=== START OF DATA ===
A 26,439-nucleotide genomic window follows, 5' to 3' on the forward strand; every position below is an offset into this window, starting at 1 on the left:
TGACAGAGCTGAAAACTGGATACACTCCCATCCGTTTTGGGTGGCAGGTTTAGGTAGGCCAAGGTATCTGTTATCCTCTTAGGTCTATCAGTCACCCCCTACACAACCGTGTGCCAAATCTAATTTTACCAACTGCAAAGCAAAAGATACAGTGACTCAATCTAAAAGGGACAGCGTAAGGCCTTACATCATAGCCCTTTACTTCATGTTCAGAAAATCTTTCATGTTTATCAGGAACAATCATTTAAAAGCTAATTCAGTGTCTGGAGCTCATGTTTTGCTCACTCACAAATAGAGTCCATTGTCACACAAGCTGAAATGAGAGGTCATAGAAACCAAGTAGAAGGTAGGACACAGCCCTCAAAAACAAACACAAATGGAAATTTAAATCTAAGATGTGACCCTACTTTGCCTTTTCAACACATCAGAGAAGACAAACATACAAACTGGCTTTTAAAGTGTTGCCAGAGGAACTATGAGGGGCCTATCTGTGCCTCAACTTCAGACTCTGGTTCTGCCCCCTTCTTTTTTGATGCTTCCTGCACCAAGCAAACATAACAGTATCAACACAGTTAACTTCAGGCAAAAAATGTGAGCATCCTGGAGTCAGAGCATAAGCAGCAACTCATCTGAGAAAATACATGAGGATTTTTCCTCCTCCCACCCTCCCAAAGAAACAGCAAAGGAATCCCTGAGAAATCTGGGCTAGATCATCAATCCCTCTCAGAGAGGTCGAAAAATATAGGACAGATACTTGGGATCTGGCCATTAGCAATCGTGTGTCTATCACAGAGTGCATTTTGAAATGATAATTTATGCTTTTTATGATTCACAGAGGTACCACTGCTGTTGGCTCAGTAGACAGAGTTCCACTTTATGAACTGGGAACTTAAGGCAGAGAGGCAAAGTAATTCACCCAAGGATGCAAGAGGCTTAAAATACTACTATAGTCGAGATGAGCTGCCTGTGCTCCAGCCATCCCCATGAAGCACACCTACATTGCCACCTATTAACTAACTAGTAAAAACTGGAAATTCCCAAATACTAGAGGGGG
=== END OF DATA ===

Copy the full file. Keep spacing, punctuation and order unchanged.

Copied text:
A 26,439-nucleotide genomic window follows, 5' to 3' on the forward strand; every position below is an offset into this window, starting at 1 on the left:
TGACAGAGCTGAAAACTGGATACACTCCCATCCGTTTTGGGTGGCAGGTTTAGGTAGGCCAAGGTATCTGTTATCCTCTTAGGTCTATCAGTCACCCCCTACACAACCGTGTGCCAAATCTAATTTTACCAACTGCAAAGCAAAAGATACAGTGACTCAATCTAAAAGGGACAGCGTAAGGCCTTACATCATAGCCCTTTACTTCATGTTCAGAAAATCTTTCATGTTTATCAGGAACAATCATTTAAAAGCTAATTCAGTGTCTGGAGCTCATGTTTTGCTCACTCACAAATAGAGTCCATTGTCACACAAGCTGAAATGAGAGGTCATAGAAACCAAGTAGAAGGTAGGACACAGCCCTCAAAAACAAACACAAATGGAAATTTAAATCTAAGATGTGACCCTACTTTGCCTTTTCAACACATCAGAGAAGACAAACATACAAACTGGCTTTTAAAGTGTTGCCAGAGGAACTATGAGGGGCCTATCTGTGCCTCAACTTCAGACTCTGGTTCTGCCCCCTTCTTTTTTGATGCTTCCTGCACCAAGCAAACATAACAGTATCAACACAGTTAACTTCAGGCAAAAAATGTGAGCATCCTGGAGTCAGAGCATAAGCAGCAACTCATCTGAGAAAATACATGAGGATTTTTCCTCCTCCCACCCTCCCAAAGAAACAGCAAAGGAATCCCTGAGAAATCTGGGCTAGATCATCAATCCCTCTCAGAGAGGTCGAAAAATATAGGACAGATACTTGGGATCTGGCCATTAGCAATCGTGTGTCTATCACAGAGTGCATTTTGAAATGATAATTTATGCTTTTTATGATTCACAGAGGTACCACTGCTGTTGGCTCAGTAGACAGAGTTCCACTTTATGAACTGGGAACTTAAGGCAGAGAGGCAAAGTAATTCACCCAAGGATGCAAGAGGCTTAAAATACTACTATAGTCGAGATGAGCTGCCTGTGCTCCAGCCATCCCCATGAAGCACACCTACATTGCCACCTATTAACTAACTAGTAAAAACTGGAAATTCCCAAATACTAGAGGGGG